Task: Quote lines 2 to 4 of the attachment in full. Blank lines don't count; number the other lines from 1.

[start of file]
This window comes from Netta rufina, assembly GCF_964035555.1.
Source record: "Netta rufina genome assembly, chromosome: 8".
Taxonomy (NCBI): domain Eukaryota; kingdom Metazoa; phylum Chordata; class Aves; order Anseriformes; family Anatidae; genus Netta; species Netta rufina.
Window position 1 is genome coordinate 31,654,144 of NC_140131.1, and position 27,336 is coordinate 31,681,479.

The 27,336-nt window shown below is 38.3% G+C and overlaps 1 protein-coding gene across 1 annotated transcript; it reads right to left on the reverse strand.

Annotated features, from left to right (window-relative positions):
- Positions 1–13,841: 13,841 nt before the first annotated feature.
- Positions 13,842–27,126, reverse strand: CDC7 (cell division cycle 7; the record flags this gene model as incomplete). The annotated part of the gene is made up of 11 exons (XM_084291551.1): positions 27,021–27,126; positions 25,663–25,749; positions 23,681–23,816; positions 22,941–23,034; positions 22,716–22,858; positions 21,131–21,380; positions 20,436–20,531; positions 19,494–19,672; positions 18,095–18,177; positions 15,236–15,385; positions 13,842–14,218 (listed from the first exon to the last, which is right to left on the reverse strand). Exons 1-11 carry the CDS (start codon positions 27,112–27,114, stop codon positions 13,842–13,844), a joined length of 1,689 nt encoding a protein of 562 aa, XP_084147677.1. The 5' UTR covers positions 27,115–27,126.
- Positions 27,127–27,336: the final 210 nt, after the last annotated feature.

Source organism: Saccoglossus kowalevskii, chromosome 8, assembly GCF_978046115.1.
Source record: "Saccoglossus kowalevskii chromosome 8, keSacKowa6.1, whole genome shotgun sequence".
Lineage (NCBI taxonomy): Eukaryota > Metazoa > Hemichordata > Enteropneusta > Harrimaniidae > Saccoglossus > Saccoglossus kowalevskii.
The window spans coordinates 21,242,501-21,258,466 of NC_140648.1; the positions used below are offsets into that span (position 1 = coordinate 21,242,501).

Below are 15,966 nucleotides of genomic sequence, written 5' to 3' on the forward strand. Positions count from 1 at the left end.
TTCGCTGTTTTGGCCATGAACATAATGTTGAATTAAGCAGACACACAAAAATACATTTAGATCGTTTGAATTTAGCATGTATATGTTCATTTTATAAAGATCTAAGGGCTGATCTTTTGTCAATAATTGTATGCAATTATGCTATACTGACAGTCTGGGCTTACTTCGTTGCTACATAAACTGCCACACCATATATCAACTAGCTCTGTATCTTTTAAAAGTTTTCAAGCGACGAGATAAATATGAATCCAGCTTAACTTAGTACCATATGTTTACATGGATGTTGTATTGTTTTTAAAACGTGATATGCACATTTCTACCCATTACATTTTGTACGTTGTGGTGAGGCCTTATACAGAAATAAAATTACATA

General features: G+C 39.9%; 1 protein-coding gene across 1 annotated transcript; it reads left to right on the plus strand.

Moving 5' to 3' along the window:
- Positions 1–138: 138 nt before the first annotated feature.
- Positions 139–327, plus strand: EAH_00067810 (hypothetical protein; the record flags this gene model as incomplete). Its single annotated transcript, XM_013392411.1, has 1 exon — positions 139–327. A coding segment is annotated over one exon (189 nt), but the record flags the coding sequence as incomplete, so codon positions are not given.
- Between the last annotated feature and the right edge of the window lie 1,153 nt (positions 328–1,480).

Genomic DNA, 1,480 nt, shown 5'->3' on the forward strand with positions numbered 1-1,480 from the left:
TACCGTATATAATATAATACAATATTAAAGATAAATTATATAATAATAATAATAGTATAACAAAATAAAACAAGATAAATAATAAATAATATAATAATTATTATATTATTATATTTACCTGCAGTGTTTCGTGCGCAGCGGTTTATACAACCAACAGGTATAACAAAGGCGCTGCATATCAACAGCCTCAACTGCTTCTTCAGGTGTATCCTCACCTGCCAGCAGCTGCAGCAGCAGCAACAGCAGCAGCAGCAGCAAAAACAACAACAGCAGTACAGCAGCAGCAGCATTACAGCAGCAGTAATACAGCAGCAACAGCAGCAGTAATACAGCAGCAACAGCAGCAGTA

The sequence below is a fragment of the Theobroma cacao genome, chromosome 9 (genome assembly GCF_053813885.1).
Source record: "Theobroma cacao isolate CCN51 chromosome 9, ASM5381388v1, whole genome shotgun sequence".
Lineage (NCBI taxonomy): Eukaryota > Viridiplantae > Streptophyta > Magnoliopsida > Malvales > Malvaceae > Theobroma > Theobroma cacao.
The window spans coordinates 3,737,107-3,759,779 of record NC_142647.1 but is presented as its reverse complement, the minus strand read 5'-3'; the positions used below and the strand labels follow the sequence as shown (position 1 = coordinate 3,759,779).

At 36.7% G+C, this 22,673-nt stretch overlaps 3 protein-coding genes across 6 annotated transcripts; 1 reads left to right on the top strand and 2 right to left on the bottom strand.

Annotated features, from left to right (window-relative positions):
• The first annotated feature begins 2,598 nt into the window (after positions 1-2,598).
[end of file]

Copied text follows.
Source record: "Netta rufina genome assembly, chromosome: 8".
Taxonomy (NCBI): domain Eukaryota; kingdom Metazoa; phylum Chordata; class Aves; order Anseriformes; family Anatidae; genus Netta; species Netta rufina.
Window position 1 is genome coordinate 31,654,144 of NC_140131.1, and position 27,336 is coordinate 31,681,479.